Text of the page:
Pope Gregory III (731-741) consecrated a chapel in the Basilica of St. Peter to all the saints and refixed the anniversary for 1 November, in accordance with German practices. In 835, Pope Gregory IV extended the celebration for all the martyrs (later all saints) on November 1 to include all the churches. The Christian establishment allegedly co-opted the Samhain season (or so it is claimed, although this presumes a truly absurd amount of power and influence on the part of Ireland over the entirety of the Church at this time). Allegedly, when November 1 became the new date for the feast of All Saints, all the Saints and Martyrs being called upon to sanctify the season, the pagan Celtic Samhain became merely 'Hallows Eve'. This claim ignores that the Irish celebration of All Saints was in the spring, as can be verified by consulting the Martyrology of Tallacht and the Felire of Oengus, two original sources from before the time of Pope Gregory's proclamation, while the November celebration was a custom of German Christians. It turned into a vigil of preparation for the morrow, which was made a day of obligation, when Christians were obliged to attend mass.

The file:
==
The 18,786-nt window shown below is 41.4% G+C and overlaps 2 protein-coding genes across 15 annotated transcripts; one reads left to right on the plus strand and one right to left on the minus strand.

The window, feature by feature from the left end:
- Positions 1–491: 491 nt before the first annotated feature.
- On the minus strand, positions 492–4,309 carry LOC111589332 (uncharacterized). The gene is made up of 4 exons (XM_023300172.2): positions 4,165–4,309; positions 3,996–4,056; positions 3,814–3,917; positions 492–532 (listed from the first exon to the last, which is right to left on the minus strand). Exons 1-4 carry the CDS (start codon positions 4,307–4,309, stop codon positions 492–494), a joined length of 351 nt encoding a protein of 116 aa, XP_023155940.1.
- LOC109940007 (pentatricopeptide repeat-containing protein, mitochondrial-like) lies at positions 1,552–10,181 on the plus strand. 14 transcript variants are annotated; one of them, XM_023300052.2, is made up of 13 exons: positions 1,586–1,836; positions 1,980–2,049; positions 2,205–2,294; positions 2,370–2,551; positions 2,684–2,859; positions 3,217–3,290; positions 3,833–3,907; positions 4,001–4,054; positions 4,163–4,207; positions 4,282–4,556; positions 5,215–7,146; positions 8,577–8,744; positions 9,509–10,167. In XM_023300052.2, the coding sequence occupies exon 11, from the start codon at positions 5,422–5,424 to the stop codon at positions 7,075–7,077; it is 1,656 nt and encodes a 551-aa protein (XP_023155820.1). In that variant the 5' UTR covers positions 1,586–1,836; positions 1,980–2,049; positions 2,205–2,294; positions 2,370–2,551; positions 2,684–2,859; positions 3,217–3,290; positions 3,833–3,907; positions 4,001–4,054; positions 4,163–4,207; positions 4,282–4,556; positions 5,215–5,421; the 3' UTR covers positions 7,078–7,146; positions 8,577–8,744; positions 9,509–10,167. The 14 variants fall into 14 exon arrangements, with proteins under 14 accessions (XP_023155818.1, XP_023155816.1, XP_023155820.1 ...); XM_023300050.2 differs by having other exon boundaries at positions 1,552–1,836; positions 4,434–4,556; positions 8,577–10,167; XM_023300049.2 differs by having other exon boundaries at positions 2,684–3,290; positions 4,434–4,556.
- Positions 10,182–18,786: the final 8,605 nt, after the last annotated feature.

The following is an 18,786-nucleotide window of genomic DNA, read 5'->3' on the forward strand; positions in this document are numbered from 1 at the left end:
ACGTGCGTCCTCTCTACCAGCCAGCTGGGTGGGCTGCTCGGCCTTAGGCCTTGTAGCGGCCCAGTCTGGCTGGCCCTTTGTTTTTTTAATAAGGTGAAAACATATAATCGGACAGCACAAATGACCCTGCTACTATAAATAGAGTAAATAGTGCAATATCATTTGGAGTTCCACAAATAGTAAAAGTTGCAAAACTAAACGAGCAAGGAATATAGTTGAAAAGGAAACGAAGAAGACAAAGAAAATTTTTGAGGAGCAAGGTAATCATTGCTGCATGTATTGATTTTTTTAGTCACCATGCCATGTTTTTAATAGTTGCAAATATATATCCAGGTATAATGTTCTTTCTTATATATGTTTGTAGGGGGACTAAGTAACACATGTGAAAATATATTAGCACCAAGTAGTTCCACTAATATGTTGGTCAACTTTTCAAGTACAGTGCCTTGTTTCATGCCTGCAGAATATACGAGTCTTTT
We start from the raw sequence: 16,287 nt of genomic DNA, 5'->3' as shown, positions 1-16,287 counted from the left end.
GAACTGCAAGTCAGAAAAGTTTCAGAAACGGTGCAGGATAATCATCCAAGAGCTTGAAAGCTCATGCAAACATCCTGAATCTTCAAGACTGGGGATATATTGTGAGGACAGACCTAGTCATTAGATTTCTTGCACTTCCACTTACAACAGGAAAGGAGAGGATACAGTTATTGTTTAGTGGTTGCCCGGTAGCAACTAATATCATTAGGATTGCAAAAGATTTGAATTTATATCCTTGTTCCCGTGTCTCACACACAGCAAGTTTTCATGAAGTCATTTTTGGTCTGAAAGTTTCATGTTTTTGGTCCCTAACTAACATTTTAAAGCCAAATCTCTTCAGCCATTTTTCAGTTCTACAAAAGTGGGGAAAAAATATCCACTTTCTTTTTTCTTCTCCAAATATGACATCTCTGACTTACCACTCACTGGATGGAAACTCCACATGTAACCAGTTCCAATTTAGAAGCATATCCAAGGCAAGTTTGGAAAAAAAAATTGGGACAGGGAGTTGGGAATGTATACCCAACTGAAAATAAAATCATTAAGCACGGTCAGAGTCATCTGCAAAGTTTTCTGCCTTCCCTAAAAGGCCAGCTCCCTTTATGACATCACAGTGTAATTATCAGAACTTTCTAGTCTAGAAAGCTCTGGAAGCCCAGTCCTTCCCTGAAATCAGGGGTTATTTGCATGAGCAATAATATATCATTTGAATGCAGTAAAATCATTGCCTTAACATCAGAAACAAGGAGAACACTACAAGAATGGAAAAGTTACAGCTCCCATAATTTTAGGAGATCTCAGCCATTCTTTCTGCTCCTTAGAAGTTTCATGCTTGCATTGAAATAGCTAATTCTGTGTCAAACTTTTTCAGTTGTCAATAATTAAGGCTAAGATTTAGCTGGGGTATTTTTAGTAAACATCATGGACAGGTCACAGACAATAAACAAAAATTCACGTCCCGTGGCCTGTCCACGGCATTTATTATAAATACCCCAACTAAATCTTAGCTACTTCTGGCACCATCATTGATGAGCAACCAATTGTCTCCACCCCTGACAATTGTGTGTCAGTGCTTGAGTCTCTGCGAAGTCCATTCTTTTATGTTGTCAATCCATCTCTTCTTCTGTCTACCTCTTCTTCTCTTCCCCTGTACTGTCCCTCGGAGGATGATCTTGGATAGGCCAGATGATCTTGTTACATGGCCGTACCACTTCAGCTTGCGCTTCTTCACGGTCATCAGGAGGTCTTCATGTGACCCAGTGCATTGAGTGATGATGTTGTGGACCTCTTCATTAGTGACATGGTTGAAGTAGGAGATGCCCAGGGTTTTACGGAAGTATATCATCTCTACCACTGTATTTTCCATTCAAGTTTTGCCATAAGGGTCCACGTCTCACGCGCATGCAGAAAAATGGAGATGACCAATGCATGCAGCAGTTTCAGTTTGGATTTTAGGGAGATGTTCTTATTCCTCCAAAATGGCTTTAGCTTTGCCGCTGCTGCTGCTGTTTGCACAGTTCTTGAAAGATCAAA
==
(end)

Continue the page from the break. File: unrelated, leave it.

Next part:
In the 11th century, the church would make November 2 All Souls' Day, a day to honor all the dead: all the Christian souls in the half-world of Purgatory. Catholic doctrine most clearly reveals the liminal or threshold connection between the two worlds: "that the souls which, on departing from the body, are not perfectly cleansed from venial sins, or have not fully atoned for past transgressions, are debarred from the Beatific Vision, and that the faithful on earth can help them by prayers, almsdeeds and especially by the sacrifice of the Mass." (Catholic Encyclopedia, 1910: 'All Soul's Day').

All Soul's Day was invented or adopted and "Christianized" by Odilo (died 1048) in the Cluniac monasteries, and its observance spread through the so-called "Celtic" north (actually France, England, and Germany) before it was introduced into Italy. The claim of "Christianization", of course, requires that one suspend disbelief and accept that the ancient Irish religion somehow managed to survive intact and very strong into the 11th century, not only survive but expand and spread so that it held great enough sway in High Medieval France (where the Cluniac monastaries were headquartered) to be necessary to "co-opt" yet another early November holiday.

In the 19th century, James Frazer and John Rhys claimed that the Christian establishment had successfully "co-opted" (not their word) the Samhain season, although neither of them presented any direct evidence, whatsoever, of any such "Samhain" festival, beyond the existence of a month in the old Irish calendar with that name. In short, they made it up out of whole cloth. The truth of the matter is that in the very lands where Samhain might have been celebrated, there was no "co-optation" until it coincidentally occurred due to a regularization of a feast that had been celebrated at several different dates--including the month of April, not November, in Ireland.